Have you ever purchased an unknown quantity of yarn, or spun some for yourself, and then you’re not completely sure how much yarn is there? It’s easy to find out, by using a simple tool called a McMorran Balance. The balance is a scale that allows you to determine the yardage of a particular yarn. It consists of a rectangular plastic box and a balancing arm. The arm has been calibrated to calculate the yards per pound of a particular yarn once the length of the yarn has been trimmed to allow the arm to balance. It’s just that easy!
After that you’re on your way to easy math to figure out how much yarn is on your cone, skein or in the ball. Measure the length of yarn with a ruler or tape measure and then do the following:
- Multiply the measurement x 100.
- This measurement gives you the number of yards per pound of yarn.
- e.g. 8.4 inches x 100 =840 yards per pound
Then weigh your yarn to see how many pounds or fractions of a pound you have (and then do a little additional math if necessary).
Once you know how many yards you have, if you don’t know the gauge of your yarn, that is easy to determine as well. Using a WPI (wraps per inch) gauge entails wrapping your yarn around a 1″ measuring device. I have been playing with designs for that too. One is a ‘studio model’ and the other is a portable ‘keychain model’.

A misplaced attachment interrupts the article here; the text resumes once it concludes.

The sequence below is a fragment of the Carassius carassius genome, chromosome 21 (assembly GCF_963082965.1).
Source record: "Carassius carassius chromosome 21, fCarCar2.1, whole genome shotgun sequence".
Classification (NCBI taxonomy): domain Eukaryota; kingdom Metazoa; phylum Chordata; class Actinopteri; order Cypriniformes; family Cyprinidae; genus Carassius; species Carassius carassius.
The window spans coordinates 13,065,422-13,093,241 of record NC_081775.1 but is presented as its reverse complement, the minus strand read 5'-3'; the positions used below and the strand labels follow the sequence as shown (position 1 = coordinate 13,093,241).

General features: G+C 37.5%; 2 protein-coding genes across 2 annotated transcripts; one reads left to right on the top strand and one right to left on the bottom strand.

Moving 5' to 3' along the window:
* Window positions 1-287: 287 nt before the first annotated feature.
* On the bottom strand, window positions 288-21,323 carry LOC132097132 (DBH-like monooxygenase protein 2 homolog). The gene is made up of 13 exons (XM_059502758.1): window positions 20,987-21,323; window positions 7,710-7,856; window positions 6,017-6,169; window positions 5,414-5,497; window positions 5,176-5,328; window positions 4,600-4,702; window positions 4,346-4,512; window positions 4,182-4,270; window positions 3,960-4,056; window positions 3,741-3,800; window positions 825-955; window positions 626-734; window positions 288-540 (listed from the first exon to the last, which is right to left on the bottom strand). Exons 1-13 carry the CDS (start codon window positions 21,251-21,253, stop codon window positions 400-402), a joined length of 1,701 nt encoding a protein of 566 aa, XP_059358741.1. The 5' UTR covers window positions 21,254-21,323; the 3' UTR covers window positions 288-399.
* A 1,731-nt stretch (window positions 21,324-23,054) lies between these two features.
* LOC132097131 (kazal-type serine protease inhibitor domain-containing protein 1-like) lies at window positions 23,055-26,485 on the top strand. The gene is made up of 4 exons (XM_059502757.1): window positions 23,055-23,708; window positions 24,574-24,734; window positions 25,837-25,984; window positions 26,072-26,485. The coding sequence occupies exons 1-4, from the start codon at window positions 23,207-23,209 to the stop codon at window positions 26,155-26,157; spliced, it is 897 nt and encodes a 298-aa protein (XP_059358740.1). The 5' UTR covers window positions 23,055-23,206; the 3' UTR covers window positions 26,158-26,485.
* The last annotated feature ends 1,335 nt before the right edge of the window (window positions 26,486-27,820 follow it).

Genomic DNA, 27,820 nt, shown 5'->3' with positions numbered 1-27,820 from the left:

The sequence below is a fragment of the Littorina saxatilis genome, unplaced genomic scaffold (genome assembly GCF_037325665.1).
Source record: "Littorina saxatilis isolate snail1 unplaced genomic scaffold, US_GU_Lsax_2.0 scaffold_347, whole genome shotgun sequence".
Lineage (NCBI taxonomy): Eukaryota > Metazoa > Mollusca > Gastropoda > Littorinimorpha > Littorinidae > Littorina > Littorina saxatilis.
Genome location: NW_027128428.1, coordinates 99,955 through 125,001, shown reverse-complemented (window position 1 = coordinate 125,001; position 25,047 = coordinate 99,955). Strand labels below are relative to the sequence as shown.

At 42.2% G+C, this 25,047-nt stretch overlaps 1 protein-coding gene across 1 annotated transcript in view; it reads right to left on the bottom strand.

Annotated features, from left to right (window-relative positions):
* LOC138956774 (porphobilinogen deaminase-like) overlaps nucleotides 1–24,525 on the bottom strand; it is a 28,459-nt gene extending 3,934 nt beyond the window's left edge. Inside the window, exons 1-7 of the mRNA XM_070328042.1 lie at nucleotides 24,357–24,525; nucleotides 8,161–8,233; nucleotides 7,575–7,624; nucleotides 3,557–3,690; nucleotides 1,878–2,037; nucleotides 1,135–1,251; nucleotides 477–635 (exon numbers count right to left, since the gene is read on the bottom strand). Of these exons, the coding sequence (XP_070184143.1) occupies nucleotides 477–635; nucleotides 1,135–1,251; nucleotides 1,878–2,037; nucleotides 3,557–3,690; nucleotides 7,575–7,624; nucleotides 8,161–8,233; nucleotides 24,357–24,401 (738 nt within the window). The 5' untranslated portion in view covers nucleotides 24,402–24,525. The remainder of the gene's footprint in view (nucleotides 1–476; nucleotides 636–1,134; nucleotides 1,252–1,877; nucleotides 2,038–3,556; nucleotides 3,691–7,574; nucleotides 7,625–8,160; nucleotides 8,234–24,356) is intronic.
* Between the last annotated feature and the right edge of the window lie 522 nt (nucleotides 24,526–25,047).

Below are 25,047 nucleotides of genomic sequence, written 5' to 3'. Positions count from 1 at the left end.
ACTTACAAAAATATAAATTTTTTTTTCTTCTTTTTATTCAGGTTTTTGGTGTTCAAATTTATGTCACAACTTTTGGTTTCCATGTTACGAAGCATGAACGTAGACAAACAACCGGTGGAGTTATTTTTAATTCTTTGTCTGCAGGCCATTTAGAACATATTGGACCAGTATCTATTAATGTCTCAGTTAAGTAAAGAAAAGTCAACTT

Just because I think everyone needs a little Goth in their life – and something to make you smile for no particular reason – I made this WPI gauge and then sent some along to Queer Joe’s Men’s Knitting Retreat which is taking place this weekend in upstate NY. Have I ever mention how much I LOVE upstate NY? (read – one of these days I am going to have my house on a mountain there, just you wait and see!)
To use either of these guides:
Wrap the yarn around the 1″ channel smoothly, with the yarn touching, but not too tight. Once you’ve wrapped, count your number of wraps per inch (or WPI).
18 or more wpi – Lace weight
16 wpi – Fingering weight
14 wpi – Sport weight
12 wpi – Worsted weight
10 wpi – Bulky
8 or less wpi – Very bulky
And you thought this was just knitting, no, no – clearly it’s engineering at its best! After you know how many yards of yarn and the WPI of your particular yarn, then you will know if you have enough to make a sweater size garment and maybe that’s what you were trying to accomplish all along.
Here’s a conversion chart for garments for children, or for garments other than the size mentioned in chart above.
I hope this helps to explain why your collection of knitting and spinning tools keeps growing – we need them all to get the job done!